[By Chris Eze, Yenagoa]
Members of Bayelsa State chapter of the Medical and Health Workers’ Union of Nigeria (MHWUN) have suspended the two week industrial action embarked on February 12.
The industrial action, which was embarked over the nonpayment 15 months’ salary arrears, was suspended at the weekend by the union.
The state chairman of the union, Barnabas Simon, on Sunday, said that the Union took the decision after a meeting of the Executive on Friday, in Yenagoa.
He said the decision to suspend the strike followed the approval of the implementation of primary health care workers promotion arrears with effect from March salary.
According to him, the union also considered the essential nature of health services provided by the primary health care workers across the eight local government areas of the state in suspending the action, while awaiting the implementation of its demands.
The chairman disclosed that the union took into consideration the health needs of people of Bayelsa who benefit from the services rendered at Primary Healthcare Centres, and decided to return to work and give government benefit of the doubt.
He explained that the union had directed its members to resume work but that normalcy would be fully restored by March 1.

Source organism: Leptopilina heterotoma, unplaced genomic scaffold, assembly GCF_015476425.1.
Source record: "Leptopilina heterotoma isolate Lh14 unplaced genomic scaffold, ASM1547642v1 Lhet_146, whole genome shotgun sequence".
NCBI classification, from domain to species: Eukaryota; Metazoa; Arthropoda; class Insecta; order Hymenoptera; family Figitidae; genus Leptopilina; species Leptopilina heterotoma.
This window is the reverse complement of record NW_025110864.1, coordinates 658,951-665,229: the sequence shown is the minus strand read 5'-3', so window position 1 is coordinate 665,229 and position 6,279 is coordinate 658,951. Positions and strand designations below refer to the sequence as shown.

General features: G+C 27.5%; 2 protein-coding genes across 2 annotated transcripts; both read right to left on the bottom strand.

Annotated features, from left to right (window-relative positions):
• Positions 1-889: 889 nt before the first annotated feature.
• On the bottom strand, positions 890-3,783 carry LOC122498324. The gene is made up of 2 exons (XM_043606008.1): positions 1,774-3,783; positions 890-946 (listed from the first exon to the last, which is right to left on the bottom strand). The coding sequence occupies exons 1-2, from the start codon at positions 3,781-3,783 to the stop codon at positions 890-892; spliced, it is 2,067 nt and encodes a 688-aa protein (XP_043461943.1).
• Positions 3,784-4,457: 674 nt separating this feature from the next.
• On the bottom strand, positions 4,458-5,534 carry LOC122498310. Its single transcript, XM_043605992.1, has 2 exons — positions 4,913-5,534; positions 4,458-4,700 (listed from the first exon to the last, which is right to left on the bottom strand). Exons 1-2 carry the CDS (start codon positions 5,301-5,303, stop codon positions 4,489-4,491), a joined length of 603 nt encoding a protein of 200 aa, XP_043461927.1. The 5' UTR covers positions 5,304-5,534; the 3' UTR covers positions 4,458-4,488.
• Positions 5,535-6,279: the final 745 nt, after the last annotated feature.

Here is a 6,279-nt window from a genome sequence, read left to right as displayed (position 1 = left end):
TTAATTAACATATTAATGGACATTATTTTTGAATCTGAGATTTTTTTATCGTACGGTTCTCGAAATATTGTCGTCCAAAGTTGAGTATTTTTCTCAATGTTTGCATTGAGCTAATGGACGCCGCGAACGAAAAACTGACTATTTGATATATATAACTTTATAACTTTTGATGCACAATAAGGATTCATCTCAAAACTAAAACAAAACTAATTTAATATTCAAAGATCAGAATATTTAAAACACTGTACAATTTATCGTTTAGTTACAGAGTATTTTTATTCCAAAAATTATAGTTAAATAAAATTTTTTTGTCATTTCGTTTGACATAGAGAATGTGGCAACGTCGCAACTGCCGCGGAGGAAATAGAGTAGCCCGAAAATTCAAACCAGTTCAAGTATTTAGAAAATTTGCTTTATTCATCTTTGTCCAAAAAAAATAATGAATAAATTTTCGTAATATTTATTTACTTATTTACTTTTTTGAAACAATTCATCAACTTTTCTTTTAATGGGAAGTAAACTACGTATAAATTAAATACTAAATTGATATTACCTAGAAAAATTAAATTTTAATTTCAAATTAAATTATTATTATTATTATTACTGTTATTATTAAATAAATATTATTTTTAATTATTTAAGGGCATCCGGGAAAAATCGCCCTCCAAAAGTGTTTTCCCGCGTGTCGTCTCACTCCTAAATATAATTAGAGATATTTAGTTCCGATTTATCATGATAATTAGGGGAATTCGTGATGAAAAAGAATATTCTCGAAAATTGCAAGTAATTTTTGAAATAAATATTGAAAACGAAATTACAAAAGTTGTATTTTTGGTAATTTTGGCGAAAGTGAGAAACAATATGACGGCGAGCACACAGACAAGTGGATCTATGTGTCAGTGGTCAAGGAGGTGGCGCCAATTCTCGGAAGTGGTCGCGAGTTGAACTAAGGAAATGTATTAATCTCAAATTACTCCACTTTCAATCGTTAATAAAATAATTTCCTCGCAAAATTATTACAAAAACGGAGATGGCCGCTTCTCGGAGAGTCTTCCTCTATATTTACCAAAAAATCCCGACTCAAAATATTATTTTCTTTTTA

The strike had shut down health services at Primary Health Centres across the state where pregnant women and nursing mothers in the rural areas often relied on for antenatal and child immunization services.
Simon said, “after a long period of negotiation between the Medical and Health Workers’ Union of Nigeria and the government, the governor, Douye Diri approved the implementation of the primary health care workers promotion with effect from March, 2021.
“The union appreciates all efforts by the State Government for the approval of the implementation of primary health care workers promotions and arrears.
“It would be recalled that the union presented five demands of the primary health care workers but out of these five items, government has only approved promotions to be implemented from March, 2021.
“While others, including the salary arrears of between two months to 15 months remain pending.
“We decided to return to work to show good faith while we expect the government to reciprocate our gesture.
“Due mainly to the humanitarian and public health needs of our people, we requested our members to resume normal work.
“We appreciate our members for their cooperation during the trying period and encourage them to be steadfast while we wait for the government to do its part.”